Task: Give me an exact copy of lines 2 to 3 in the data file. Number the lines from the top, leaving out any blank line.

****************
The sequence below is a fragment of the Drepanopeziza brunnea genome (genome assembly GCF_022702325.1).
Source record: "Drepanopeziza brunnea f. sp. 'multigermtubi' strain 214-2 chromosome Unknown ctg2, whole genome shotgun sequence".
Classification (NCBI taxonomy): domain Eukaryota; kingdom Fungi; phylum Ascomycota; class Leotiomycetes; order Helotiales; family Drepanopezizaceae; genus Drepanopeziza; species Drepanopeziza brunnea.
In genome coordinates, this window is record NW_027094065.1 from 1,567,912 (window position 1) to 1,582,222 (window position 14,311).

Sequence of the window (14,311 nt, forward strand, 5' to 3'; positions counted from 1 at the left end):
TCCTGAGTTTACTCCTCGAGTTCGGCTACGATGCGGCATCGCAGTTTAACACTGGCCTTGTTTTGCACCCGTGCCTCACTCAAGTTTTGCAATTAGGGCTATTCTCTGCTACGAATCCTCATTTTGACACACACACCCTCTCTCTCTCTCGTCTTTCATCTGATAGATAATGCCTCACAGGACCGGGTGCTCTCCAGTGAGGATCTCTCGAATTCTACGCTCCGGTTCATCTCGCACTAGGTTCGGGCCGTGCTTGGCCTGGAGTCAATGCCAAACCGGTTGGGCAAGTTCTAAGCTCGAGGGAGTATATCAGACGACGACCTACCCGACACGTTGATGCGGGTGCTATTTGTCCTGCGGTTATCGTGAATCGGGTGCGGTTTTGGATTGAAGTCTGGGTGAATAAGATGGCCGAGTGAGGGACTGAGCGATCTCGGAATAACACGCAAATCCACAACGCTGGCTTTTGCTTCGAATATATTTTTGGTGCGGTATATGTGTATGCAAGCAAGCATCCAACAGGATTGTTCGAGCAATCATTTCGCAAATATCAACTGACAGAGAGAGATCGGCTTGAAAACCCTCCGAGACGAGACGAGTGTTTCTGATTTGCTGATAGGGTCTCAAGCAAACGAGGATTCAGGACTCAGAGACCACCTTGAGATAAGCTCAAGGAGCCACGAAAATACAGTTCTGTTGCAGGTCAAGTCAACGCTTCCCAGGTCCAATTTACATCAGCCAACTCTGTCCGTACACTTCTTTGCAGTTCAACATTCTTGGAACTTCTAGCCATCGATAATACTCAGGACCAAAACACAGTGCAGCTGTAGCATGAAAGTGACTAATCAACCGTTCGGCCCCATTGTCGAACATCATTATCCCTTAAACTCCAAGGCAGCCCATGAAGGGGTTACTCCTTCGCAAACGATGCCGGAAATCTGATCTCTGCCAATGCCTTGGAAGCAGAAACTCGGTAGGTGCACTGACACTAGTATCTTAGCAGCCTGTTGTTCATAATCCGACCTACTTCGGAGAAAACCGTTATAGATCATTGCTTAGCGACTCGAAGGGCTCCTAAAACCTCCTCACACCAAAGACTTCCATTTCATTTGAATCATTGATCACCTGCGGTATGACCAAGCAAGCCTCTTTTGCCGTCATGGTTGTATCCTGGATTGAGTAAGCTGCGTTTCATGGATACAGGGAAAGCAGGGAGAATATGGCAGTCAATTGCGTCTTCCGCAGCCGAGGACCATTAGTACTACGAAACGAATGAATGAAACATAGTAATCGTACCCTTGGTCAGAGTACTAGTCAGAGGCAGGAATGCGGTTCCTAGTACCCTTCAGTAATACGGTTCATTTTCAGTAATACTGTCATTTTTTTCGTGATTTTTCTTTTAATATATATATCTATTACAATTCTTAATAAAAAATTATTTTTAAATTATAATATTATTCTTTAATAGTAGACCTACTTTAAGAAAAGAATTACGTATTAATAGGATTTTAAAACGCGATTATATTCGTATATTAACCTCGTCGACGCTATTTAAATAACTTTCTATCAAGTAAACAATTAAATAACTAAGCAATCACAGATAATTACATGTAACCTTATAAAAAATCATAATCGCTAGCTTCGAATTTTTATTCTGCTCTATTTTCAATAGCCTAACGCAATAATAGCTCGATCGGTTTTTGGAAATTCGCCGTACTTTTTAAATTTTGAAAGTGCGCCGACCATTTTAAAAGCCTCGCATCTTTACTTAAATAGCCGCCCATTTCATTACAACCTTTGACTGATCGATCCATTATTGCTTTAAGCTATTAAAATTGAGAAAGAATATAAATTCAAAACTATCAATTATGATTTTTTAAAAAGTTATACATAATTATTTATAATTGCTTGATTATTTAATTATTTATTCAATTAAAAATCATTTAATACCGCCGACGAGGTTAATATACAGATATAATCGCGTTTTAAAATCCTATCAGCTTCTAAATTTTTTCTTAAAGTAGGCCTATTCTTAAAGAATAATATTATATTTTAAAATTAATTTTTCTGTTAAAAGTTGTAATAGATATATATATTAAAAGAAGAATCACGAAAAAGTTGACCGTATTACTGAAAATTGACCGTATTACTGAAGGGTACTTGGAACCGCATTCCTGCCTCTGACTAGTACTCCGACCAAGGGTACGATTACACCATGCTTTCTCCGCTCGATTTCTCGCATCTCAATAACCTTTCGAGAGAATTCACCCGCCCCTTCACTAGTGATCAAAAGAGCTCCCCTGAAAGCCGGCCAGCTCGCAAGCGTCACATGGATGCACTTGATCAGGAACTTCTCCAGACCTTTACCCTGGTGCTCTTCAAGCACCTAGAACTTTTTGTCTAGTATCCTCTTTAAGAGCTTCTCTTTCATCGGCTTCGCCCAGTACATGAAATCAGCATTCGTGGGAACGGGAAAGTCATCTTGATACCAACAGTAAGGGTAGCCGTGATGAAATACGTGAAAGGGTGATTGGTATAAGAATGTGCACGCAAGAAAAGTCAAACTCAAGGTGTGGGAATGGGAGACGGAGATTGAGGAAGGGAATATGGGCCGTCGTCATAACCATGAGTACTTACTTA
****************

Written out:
Source record: "Drepanopeziza brunnea f. sp. 'multigermtubi' strain 214-2 chromosome Unknown ctg2, whole genome shotgun sequence".
Classification (NCBI taxonomy): domain Eukaryota; kingdom Fungi; phylum Ascomycota; class Leotiomycetes; order Helotiales; family Drepanopezizaceae; genus Drepanopeziza; species Drepanopeziza brunnea.